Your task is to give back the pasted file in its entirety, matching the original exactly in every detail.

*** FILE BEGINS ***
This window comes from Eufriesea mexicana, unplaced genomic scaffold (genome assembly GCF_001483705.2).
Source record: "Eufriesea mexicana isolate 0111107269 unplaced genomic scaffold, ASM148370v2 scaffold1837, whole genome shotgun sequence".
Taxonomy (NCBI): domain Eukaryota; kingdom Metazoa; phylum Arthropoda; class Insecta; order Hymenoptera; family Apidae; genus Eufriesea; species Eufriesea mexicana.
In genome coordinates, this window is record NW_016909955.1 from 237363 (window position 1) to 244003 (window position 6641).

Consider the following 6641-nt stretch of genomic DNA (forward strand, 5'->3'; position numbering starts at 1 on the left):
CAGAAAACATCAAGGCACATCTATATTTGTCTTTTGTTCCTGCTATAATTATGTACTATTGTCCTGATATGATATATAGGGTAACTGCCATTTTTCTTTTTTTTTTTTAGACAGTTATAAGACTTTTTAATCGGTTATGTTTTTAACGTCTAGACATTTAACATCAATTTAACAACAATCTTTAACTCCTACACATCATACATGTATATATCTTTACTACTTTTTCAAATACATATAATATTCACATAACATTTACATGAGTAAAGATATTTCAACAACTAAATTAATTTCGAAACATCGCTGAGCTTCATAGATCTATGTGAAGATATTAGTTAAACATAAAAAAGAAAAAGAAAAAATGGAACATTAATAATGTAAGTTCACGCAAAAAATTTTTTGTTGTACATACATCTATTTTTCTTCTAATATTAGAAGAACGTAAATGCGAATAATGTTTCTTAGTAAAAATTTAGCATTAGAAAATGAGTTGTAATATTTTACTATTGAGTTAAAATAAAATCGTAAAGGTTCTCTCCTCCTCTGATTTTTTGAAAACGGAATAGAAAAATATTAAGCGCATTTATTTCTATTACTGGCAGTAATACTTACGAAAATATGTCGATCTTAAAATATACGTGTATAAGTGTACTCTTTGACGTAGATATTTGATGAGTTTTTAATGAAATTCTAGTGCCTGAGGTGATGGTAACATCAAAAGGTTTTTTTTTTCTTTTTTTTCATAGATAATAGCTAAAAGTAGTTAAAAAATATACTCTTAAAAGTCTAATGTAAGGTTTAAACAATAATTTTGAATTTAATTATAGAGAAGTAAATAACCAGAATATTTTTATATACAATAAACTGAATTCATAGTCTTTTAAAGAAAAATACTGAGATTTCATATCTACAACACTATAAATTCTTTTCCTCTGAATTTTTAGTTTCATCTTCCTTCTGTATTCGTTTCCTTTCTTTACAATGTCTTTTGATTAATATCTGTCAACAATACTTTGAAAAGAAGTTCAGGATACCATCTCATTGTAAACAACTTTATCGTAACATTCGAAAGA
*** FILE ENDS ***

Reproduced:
This window comes from Eufriesea mexicana, unplaced genomic scaffold (genome assembly GCF_001483705.2).
Source record: "Eufriesea mexicana isolate 0111107269 unplaced genomic scaffold, ASM148370v2 scaffold1837, whole genome shotgun sequence".
Taxonomy (NCBI): domain Eukaryota; kingdom Metazoa; phylum Arthropoda; class Insecta; order Hymenoptera; family Apidae; genus Eufriesea; species Eufriesea mexicana.
In genome coordinates, this window is record NW_016909955.1 from 237363 (window position 1) to 244003 (window position 6641).

Consider the following 6641-nt stretch of genomic DNA (forward strand, 5'->3'; position numbering starts at 1 on the left):
CAGAAAACATCAAGGCACATCTATATTTGTCTTTTGTTCCTGCTATAATTATGTACTATTGTCCTGATATGATATATAGGGTAACTGCCATTTTTCTTTTTTTTTTTTAGACAGTTATAAGACTTTTTAATCGGTTATGTTTTTAACGTCTAGACATTTAACATCAATTTAACAACAATCTTTAACTCCTACACATCATACATGTATATATCTTTACTACTTTTTCAAATACATATAATATTCACATAACATTTACATGAGTAAAGATATTTCAACAACTAAATTAATTTCGAAACATCGCTGAGCTTCATAGATCTATGTGAAGATATTAGTTAAACATAAAAAAGAAAAAGAAAAAATGGAACATTAATAATGTAAGTTCACGCAAAAAATTTTTTGTTGTACATACATCTATTTTTCTTCTAATATTAGAAGAACGTAAATGCGAATAATGTTTCTTAGTAAAAATTTAGCATTAGAAAATGAGTTGTAATATTTTACTATTGAGTTAAAATAAAATCGTAAAGGTTCTCTCCTCCTCTGATTTTTTGAAAACGGAATAGAAAAATATTAAGCGCATTTATTTCTATTACTGGCAGTAATACTTACGAAAATATGTCGATCTTAAAATATACGTGTATAAGTGTACTCTTTGACGTAGATATTTGATGAGTTTTTAATGAAATTCTAGTGCCTGAGGTGATGGTAACATCAAAAGGTTTTTTTTTTCTTTTTTTTCATAGATAATAGCTAAAAGTAGTTAAAAAATATACTCTTAAAAGTCTAATGTAAGGTTTAAACAATAATTTTGAATTTAATTATAGAGAAGTAAATAACCAGAATATTTTTATATACAATAAACTGAATTCATAGTCTTTTAAAGAAAAATACTGAGATTTCATATCTACAACACTATAAATTCTTTTCCTCTGAATTTTTAGTTTCATCTTCCTTCTGTATTCGTTTCCTTTCTTTACAATGTCTTTTGATTAATATCTGTCAACAATACTTTGAAAAGAAGTTCAGGATACCATCTCATTGTAAACAACTTTATCGTAACATTCGAAAGA